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DoD Cyber Official: DHS Should Lead Govt Effort to Protect Infrastructure

A Defense Department official has gone on the record saying the Department of Homeland Security should be the government entity with the principal responsibility for helping secure critical U.S. infrastructure from cyber attacks.

Eric Rosenbach, deputy assistant security of defense for cyber policy, made the comments at the recent RSA Security conference in San Francisco as the national spotlight intensifies on the domestic cybersecurity issue.

Some believe the National Security Agency, which secures classified government networks, should take the domestic lead.

Rosenbach disagrees, and believes NSA and DoD should play supporting roles to help secure the civilian Internet.

“Obviously, there are amazing resources at NSA, a lot of magic that goes on there,” he said, according to Wired.com.

“But it’s almost certainly not the right approach for the United States of America to have a foreign intelligence focus on domestic networks, doing something that throughout history has been a domestic function.”

Rosenbach said the FBI is also better equipped to work in conjunction with DHS as the domestic law enforcement body.

The Cybersecurity Act of 2012 introduced in February by Sen. Joe Lieberman (I-Conn.), Sen. Susan Collins (R-Maine) and Sen. Jay Rockefeller (D-W. Va.) proposes a structure similar to the one Rosenbach supports.

If passed, DHS would regulate companies that control critical infrastructure systems, while NSA and the National Institute of Standards and Technology, among others, would provide security standards the companies would adhere to.

The bill focuses more on protecting critical networks through information sharing rather than regulation, according to Wired.

DHS is now poised to take control of a DoD trial program where it shared NSA information with 17 contractors, including Northrop Grumman, Lockheed Martin and Raytheon.

Proposed DHS funding for cybersecurity increased 79 percent in the 2013 budget request over appropriated 2012 funds to $769 million.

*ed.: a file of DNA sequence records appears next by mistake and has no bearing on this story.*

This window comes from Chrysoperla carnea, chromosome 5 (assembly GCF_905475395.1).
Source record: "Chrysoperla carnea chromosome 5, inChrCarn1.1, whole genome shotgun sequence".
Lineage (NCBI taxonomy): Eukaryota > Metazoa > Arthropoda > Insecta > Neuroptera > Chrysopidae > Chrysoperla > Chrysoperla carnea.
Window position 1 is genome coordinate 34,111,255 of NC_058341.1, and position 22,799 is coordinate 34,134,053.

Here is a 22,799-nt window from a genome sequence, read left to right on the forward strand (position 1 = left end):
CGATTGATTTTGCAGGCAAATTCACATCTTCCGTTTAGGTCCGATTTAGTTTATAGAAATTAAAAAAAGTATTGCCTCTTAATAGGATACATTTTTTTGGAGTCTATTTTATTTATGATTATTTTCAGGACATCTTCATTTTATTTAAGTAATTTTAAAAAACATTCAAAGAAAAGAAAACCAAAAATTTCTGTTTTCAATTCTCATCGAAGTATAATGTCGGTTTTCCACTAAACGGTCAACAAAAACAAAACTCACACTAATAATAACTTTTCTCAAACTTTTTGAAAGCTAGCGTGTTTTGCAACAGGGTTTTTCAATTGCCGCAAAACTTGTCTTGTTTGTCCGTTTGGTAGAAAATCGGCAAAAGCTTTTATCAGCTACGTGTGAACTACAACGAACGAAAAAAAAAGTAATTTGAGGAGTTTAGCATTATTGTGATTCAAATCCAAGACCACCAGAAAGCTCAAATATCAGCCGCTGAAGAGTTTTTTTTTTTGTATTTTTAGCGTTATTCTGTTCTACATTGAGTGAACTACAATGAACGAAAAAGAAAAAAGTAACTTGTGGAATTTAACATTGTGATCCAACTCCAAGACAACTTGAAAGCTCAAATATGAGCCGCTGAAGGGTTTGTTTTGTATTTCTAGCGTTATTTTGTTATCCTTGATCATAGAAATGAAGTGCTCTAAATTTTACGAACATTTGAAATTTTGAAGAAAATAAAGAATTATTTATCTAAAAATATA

The White House has reportedly pushed back against NSA’s desire to becoming more involved because of apparent concerns that the agency’s work with cybersecurity may overlap with its mandate to spy on threats to the U.S.

To some, there is too fine a line between protecting the country and collecting too much information on Americans.

To others, NSA is particularly well suited to intercept and prevent cyber attacks before they occur. The skills NSA possesses from carrying out its mandate are well respected in the intelligence community, Wired reports.

Wired notes that the Defense Department’s classified budget for cybersecurity is measured in billions, not millions.

What’s the potential damage?

The potential damage of cyber attacks to cause real damage to American infrastructure and security was a much-discussed topic at the conference.

FBI Director Robert Mueller told conference attendees that the FBI believes cyber attacks will soon surpass terrorism as the greatest threat to the U.S.

Despite Mueller’s concerns about terrorists developing advanced cyber attack capabilities, Martin Libicki, a senior scientist with the RAND Corporation think tank, does not think it has happened yet.

“There are not that many good hackers out there among the Jihadists,’ he said, according to Wired.

Others are not sure the incentive is there for many actors to attack the U.S.

Some panelists said China will likely rethink the value of its continuous attack on U.S. targets, because it will become increasingly susceptible to similar attacks as the modernizing Chinese economy become more dependent on information technology and the Chinese army becomes more net-centric.

“Look, America has big stones in its hand… but it also has plate glass windows,” a Chinese military officer once told Jim Lewis, a senior fellow and program director with the Center for Strategic and International Studies, according to Wired.

“China has stones in its hand, but we also have plate glass windows… they have an understanding there are shared vulnerabilities.”

But, panelists also said the threat should not be underestimated.

“Everybody is ready to do what they need to do,” Lewis said. “They’re doing the reconnaissance and they have the capabilities.”

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